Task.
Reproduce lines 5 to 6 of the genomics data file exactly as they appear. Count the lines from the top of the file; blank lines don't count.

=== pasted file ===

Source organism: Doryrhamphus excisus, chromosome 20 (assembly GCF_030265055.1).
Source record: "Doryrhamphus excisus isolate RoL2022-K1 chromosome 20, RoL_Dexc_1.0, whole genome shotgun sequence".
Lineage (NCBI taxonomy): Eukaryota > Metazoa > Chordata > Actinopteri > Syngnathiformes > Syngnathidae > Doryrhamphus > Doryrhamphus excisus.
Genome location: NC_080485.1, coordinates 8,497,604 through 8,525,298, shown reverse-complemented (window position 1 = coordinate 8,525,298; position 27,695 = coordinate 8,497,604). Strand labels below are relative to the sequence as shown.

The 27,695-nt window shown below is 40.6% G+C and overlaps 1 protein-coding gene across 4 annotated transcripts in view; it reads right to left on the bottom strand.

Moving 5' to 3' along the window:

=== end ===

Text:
The 27,695-nt window shown below is 40.6% G+C and overlaps 1 protein-coding gene across 4 annotated transcripts in view; it reads right to left on the bottom strand.

Moving 5' to 3' along the window: